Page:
“He’s now in a situation where he feels like he’s on the [path to] getting a victory this year. They are running much better than they were earlier in the summer and the spring, so it seems like they’re performing to a level where they can finally get a win. And let’s face it, a win would just be gigantic for Jeff Gordon and the 24 team. It would lock themselves in as being one of the championship contenders at Homestead.”
Massaro thinks that the No. 24 team will come to Martinsville contending with “everything they have,” and that the Hendrick Motorsports camp will back them 100 percent due to Gordon being the only Hendrick car left in the Chase.
“I think there are a lot of eyes on Jeff Gordon this weekend, for sure, certainly in his final season in the sport,” Massaro said. “There are so many people that are pulling for him, and so many people who would love to see him not only win a race, but be one of the four guys at [NASCAR’s season finale at] Homestead.”
Who else should we watch at Martinsville? Jimmie Johnson, Denny Hamlin, and Dale Earnhardt Jr. are all on Massaro’s short list of drivers who are usually good at Martinsville. “But, the guy that a lot of folks want to see do well is Jeff,” Massaro said.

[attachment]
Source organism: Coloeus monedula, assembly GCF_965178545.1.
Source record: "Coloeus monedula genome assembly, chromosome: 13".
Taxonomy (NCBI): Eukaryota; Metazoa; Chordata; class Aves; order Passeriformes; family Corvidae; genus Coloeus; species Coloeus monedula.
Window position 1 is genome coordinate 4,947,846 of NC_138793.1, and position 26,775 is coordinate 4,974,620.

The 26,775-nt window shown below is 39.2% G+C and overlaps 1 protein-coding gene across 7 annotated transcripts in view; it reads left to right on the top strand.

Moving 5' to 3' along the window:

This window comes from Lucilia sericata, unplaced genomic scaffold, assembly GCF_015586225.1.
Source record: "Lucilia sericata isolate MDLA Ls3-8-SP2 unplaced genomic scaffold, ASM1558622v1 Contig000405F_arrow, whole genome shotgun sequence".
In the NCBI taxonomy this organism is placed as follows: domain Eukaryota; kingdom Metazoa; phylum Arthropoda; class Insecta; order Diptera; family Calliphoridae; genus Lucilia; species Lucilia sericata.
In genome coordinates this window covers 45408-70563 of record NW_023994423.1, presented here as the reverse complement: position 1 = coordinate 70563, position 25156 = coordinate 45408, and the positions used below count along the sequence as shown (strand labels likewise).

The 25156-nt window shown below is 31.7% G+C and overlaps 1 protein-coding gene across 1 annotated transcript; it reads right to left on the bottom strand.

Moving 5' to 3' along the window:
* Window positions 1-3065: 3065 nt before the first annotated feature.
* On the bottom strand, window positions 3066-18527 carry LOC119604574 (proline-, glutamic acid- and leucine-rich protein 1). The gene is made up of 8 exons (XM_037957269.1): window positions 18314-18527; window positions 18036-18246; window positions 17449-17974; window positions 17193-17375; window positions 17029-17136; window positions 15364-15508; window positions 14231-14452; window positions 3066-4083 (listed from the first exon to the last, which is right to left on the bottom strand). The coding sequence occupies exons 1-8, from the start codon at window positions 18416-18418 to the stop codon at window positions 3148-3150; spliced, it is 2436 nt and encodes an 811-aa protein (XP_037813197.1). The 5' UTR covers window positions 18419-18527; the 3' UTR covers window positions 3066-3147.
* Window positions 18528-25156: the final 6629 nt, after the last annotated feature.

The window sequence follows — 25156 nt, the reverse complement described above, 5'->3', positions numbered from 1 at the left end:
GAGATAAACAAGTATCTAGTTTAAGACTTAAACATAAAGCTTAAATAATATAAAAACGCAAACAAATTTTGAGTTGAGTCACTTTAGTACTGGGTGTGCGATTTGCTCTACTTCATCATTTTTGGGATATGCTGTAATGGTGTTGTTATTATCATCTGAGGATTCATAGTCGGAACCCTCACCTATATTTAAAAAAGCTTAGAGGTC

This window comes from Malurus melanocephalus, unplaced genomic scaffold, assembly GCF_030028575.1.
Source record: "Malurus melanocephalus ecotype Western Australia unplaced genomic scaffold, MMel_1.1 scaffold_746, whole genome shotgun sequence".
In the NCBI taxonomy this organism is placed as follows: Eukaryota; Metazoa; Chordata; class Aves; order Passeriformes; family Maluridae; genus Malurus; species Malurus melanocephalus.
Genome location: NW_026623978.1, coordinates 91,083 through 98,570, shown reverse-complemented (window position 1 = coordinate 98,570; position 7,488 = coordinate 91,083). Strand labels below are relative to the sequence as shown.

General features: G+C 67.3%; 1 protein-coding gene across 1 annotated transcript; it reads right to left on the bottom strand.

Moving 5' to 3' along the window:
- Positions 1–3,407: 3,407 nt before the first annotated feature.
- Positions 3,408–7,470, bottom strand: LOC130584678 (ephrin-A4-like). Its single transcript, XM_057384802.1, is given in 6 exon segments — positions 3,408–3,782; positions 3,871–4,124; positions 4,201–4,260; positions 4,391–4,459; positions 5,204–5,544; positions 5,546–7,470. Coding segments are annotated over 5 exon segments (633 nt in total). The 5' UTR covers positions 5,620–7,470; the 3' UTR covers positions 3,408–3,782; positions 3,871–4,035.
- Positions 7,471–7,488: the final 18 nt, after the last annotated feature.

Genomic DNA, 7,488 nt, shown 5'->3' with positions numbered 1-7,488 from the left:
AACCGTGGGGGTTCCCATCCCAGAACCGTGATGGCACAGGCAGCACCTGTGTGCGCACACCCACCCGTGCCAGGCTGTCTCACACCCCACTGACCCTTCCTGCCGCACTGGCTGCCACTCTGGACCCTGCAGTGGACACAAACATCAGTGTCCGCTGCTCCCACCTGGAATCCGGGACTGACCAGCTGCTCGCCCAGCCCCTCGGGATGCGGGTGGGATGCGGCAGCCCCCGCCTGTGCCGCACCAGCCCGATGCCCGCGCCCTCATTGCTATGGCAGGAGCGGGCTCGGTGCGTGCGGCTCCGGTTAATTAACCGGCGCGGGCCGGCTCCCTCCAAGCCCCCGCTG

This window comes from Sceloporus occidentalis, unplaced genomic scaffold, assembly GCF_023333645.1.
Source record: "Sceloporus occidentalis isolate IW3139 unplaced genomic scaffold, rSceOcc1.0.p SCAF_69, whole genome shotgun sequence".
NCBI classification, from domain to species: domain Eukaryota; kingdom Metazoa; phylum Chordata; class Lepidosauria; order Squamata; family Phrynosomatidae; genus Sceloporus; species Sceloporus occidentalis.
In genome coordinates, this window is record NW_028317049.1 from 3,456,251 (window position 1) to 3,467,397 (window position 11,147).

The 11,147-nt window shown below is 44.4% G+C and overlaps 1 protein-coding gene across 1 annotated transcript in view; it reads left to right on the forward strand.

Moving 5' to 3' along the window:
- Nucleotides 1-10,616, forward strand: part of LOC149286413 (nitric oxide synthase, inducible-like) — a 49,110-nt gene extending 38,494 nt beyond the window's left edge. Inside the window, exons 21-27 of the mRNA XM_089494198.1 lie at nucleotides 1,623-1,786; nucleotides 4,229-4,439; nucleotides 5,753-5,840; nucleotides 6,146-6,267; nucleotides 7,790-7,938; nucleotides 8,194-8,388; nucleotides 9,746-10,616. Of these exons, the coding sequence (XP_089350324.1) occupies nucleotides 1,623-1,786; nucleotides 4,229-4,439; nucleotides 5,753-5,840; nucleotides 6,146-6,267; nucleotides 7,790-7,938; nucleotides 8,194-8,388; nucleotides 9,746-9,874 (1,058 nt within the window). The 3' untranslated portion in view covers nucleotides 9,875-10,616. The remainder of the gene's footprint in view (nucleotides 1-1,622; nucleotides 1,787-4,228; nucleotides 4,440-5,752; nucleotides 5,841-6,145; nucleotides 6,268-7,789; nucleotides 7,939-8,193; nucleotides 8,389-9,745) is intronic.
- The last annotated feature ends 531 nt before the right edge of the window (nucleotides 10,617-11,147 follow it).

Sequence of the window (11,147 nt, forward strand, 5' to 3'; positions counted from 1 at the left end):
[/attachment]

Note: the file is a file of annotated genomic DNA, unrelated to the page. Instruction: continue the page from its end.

Will any tension between drivers from previous races carry over to this weekend and beyond? Massaro thinks so, although not the ones you might be thinking of right now.
“I think there’s tension between Matt Kenseth and Joey Logano,” Massaro said. “Matt probably would have had a top two finish at the bare minimum in Kansas, had Logano not changed things for him.
“Had that spin not occurred, he could have won the race. I can sense from Matt last week, just in his media press conference from Friday, that he was still mad. And Matt’s an old-school racer, so...it wouldn’t surprise me if something happened between Joey and Matt before the end of the year.”
There’s always the off-chance that something could happen during the race itself. The circuit at Martinsville is very short, and the laps pass by fast.
“There’s 500 laps of Martinsville,” Massaro said. “Something could happen on lap 100 that could be paid back on lap 400. I’ve seen that happen before, too.”
Who’s unlikely to be a source of drama this weekend, in Massaro’s opinion? Harvick, of all people.
“A lot of times [with] restrictor plate racing, I think drivers just chalk up to being restrictor plate racing,” Massaro told us. “They let it go, because things happen so differently at those races and those events. Honestly, I wouldn’t really expect anything to happen [based on Talladega].”